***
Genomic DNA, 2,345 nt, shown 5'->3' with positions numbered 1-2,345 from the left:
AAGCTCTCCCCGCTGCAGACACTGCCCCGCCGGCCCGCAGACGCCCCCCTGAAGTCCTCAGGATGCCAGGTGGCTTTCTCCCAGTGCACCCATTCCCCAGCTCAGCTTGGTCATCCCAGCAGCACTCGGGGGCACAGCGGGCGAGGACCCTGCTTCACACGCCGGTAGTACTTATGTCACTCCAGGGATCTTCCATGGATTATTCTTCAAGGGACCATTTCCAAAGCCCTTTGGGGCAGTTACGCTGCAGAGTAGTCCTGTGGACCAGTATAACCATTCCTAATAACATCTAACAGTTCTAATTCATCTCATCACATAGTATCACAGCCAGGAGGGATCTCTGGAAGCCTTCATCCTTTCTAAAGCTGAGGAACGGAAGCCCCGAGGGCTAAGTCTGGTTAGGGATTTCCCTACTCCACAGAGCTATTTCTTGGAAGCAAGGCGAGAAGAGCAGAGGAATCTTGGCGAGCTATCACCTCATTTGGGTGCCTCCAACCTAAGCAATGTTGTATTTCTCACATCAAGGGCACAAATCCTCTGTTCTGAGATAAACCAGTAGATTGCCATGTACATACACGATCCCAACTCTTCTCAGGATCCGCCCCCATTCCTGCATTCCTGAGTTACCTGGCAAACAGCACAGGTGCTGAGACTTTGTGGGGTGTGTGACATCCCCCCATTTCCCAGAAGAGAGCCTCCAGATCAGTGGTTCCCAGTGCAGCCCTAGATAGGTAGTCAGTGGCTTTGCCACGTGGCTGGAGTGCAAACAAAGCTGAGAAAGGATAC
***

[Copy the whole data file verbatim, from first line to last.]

Genomic DNA, 2,345 nt, shown 5'->3' with positions numbered 1-2,345 from the left:
AAGCTCTCCCCGCTGCAGACACTGCCCCGCCGGCCCGCAGACGCCCCCCTGAAGTCCTCAGGATGCCAGGTGGCTTTCTCCCAGTGCACCCATTCCCCAGCTCAGCTTGGTCATCCCAGCAGCACTCGGGGGCACAGCGGGCGAGGACCCTGCTTCACACGCCGGTAGTACTTATGTCACTCCAGGGATCTTCCATGGATTATTCTTCAAGGGACCATTTCCAAAGCCCTTTGGGGCAGTTACGCTGCAGAGTAGTCCTGTGGACCAGTATAACCATTCCTAATAACATCTAACAGTTCTAATTCATCTCATCACATAGTATCACAGCCAGGAGGGATCTCTGGAAGCCTTCATCCTTTCTAAAGCTGAGGAACGGAAGCCCCGAGGGCTAAGTCTGGTTAGGGATTTCCCTACTCCACAGAGCTATTTCTTGGAAGCAAGGCGAGAAGAGCAGAGGAATCTTGGCGAGCTATCACCTCATTTGGGTGCCTCCAACCTAAGCAATGTTGTATTTCTCACATCAAGGGCACAAATCCTCTGTTCTGAGATAAACCAGTAGATTGCCATGTACATACACGATCCCAACTCTTCTCAGGATCCGCCCCCATTCCTGCATTCCTGAGTTACCTGGCAAACAGCACAGGTGCTGAGACTTTGTGGGGTGTGTGACATCCCCCCATTTCCCAGAAGAGAGCCTCCAGATCAGTGGTTCCCAGTGCAGCCCTAGATAGGTAGTCAGTGGCTTTGCCACGTGGCTGGAGTGCAAACAAAGCTGAGAAAGGATAC